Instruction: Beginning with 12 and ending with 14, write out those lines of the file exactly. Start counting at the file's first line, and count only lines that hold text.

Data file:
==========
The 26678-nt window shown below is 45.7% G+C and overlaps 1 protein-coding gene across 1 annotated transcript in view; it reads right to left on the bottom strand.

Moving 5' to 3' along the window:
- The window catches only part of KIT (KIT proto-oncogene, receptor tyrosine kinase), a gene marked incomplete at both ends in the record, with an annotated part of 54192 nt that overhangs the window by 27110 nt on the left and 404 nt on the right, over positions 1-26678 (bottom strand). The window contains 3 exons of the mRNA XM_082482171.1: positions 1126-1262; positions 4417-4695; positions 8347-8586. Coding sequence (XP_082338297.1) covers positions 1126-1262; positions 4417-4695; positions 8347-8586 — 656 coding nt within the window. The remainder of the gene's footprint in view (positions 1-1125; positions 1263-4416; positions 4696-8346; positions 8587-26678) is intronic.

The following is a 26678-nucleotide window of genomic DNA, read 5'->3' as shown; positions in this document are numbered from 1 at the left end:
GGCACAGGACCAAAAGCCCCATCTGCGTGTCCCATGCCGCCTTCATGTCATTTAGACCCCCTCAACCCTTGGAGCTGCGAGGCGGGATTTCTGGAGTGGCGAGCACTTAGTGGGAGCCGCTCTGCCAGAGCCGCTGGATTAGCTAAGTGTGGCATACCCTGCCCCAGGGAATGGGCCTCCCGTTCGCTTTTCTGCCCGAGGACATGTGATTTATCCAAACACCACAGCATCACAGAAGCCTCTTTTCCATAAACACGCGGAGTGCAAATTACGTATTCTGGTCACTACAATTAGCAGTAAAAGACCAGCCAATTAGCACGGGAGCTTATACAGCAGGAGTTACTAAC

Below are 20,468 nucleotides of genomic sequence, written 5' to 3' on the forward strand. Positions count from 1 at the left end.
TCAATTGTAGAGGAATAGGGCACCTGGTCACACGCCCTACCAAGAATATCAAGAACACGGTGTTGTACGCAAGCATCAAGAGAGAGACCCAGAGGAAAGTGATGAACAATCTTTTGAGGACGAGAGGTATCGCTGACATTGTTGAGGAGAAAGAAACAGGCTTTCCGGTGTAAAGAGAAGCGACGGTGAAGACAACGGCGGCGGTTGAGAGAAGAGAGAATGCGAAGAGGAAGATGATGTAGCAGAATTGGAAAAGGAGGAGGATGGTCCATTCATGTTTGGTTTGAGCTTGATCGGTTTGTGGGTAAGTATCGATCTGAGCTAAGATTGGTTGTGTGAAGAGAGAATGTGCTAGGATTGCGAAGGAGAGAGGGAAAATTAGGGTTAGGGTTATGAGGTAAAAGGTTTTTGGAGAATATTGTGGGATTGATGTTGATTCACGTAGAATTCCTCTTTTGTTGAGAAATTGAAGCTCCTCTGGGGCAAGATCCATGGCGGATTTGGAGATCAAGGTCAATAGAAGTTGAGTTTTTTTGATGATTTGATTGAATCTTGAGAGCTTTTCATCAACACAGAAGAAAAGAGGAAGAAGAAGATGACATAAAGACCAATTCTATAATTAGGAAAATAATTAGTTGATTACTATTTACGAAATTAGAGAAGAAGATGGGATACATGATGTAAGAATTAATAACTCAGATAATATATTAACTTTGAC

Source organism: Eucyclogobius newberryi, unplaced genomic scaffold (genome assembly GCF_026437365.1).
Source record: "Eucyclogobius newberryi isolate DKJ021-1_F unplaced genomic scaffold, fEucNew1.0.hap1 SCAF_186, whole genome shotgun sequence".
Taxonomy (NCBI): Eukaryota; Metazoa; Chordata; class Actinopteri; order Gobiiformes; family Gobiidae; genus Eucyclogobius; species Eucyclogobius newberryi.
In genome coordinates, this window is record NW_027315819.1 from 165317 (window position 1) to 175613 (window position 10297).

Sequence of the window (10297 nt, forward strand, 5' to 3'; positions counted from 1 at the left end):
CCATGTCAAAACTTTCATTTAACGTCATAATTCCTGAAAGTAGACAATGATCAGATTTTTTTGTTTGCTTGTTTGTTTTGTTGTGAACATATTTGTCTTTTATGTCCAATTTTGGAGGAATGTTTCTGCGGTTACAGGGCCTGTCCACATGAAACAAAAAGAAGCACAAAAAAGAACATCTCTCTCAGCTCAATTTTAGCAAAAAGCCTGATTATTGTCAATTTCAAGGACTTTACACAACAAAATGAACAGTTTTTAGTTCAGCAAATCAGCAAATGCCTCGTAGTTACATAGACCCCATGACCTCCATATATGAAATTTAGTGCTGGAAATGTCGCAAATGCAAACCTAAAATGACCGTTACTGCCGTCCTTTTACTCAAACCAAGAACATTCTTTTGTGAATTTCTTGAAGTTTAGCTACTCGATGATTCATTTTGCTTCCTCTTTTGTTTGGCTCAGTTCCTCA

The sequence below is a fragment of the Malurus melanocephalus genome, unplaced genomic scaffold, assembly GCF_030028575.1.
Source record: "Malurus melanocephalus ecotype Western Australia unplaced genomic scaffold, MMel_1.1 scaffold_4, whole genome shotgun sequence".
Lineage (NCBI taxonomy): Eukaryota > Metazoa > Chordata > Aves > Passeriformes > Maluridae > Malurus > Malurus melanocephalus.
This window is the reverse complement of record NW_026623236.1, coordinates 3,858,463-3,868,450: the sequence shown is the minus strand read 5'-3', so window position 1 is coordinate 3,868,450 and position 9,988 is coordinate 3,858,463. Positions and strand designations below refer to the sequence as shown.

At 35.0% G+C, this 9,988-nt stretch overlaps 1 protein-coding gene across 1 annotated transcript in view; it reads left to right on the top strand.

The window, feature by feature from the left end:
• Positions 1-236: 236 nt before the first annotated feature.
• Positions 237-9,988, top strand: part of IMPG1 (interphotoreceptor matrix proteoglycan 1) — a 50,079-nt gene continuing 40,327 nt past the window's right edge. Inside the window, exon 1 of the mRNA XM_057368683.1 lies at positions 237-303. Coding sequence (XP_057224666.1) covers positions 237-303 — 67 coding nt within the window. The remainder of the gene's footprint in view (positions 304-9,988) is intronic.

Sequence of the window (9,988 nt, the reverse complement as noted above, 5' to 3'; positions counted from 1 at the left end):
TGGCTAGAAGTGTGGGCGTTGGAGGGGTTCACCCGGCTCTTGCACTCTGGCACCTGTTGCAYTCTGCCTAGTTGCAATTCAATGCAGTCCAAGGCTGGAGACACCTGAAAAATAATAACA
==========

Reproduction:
Sequence of the window (10297 nt, forward strand, 5' to 3'; positions counted from 1 at the left end):
CCATGTCAAAACTTTCATTTAACGTCATAATTCCTGAAAGTAGACAATGATCAGATTTTTTTGTTTGCTTGTTTGTTTTGTTGTGAACATATTTGTCTTTTATGTCCAATTTTGGAGGAATGTTTCTGCGGTTACAGGGCCTGTCCACATGAAACAAAAAGAAGCACAAAAAAGAACATCTCTCTCAGCTCAATTTTAGCAAAAAGCCTGATTATTGTCAATTTCAAGGACTTTACACAACAAAATGAACAGTTTTTAGTTCAGCAAATCAGCAAATGCCTCGTAGTTACATAGACCCCATGACCTCCATATATGAAATTTAGTGCTGGAAATGTCGCAAATGCAAACCTAAAATGACCGTTACTGCCGTCCTTTTACTCAAACCAAGAACATTCTTTTGTGAATTTCTTGAAGTTTAGCTACTCGATGATTCATTTTGCTTCCTCTTTTGTTTGGCTCAGTTCCTCA

The sequence below is a fragment of the Malurus melanocephalus genome, unplaced genomic scaffold, assembly GCF_030028575.1.